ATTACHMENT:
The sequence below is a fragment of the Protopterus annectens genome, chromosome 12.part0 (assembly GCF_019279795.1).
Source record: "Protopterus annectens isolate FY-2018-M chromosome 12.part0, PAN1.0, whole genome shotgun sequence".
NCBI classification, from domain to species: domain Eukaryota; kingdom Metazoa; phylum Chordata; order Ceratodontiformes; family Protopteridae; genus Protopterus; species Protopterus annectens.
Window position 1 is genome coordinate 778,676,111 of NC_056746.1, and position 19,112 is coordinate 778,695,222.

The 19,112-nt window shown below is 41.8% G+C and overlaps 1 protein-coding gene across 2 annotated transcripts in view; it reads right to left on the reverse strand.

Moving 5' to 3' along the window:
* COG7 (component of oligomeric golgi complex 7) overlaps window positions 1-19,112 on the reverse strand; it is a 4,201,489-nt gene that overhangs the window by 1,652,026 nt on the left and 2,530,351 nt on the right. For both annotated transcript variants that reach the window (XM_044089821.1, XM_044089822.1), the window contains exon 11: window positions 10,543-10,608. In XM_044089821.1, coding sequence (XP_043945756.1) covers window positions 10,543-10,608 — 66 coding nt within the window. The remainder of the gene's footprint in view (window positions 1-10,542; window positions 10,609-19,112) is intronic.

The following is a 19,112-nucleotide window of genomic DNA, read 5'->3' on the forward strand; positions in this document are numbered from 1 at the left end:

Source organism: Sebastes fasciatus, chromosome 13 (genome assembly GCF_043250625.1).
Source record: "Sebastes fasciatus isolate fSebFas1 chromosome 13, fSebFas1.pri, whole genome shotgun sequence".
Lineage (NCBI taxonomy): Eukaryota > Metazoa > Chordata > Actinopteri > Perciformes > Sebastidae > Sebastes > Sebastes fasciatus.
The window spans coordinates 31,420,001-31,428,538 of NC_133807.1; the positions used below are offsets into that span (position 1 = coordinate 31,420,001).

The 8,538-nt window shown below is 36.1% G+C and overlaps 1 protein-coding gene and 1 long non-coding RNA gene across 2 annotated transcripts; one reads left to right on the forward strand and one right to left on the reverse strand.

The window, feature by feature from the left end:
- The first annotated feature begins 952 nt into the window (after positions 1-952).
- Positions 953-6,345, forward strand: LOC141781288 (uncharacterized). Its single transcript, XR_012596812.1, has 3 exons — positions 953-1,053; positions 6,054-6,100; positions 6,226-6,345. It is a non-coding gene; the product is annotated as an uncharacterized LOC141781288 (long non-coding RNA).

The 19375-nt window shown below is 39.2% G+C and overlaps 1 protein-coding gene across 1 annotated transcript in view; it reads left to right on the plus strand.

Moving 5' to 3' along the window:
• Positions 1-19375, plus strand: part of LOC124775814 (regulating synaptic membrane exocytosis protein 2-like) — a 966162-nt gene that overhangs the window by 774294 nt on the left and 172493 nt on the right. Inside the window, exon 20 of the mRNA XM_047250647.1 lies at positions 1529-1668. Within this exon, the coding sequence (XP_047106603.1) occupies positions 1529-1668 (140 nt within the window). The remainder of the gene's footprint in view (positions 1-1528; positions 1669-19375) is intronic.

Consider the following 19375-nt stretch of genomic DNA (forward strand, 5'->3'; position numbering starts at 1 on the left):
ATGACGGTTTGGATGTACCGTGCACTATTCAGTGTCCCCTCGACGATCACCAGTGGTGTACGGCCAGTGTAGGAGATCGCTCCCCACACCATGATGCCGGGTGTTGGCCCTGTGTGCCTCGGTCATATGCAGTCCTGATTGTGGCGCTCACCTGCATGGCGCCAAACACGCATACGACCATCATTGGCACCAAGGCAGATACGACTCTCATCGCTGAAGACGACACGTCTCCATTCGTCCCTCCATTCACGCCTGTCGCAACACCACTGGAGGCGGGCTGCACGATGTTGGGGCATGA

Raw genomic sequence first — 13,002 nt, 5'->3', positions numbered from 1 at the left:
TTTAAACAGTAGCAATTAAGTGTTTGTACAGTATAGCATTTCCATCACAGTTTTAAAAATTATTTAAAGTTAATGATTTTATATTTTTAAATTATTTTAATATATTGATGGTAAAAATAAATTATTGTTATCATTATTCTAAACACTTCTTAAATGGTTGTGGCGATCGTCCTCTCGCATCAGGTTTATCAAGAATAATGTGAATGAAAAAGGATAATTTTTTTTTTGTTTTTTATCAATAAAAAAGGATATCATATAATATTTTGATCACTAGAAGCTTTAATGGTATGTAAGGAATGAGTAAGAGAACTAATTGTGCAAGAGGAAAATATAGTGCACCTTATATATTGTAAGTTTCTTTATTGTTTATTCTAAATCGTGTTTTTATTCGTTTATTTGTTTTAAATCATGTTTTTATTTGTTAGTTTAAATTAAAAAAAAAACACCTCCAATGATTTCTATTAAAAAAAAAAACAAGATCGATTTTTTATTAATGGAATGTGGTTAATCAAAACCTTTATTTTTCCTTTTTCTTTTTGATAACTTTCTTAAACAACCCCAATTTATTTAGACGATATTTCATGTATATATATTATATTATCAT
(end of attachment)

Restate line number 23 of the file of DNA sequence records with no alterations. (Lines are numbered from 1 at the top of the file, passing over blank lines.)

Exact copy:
TTTAAACAGTAGCAATTAAGTGTTTGTACAGTATAGCATTTCCATCACAGTTTTAAAAATTATTTAAAGTTAATGATTTTATATTTTTAAATTATTTTAATATATTGATGGTAAAAATAAATTATTGTTATCATTATTCTAAACACTTCTTAAATGGTTGTGGCGATCGTCCTCTCGCATCAGGTTTATCAAGAATAATGTGAATGAAAAAGGATAATTTTTTTTTTGTTTTTTATCAATAAAAAAGGATATCATATAATATTTTGATCACTAGAAGCTTTAATGGTATGTAAGGAATGAGTAAGAGAACTAATTGTGCAAGAGGAAAATATAGTGCACCTTATATATTGTAAGTTTCTTTATTGTTTATTCTAAATCGTGTTTTTATTCGTTTATTTGTTTTAAATCATGTTTTTATTTGTTAGTTTAAATTAAAAAAAAAACACCTCCAATGATTTCTATTAAAAAAAAAAACAAGATCGATTTTTTATTAATGGAATGTGGTTAATCAAAACCTTTATTTTTCCTTTTTCTTTTTGATAACTTTCTTAAACAACCCCAATTTATTTAGACGATATTTCATGTATATATATTATATTATCAT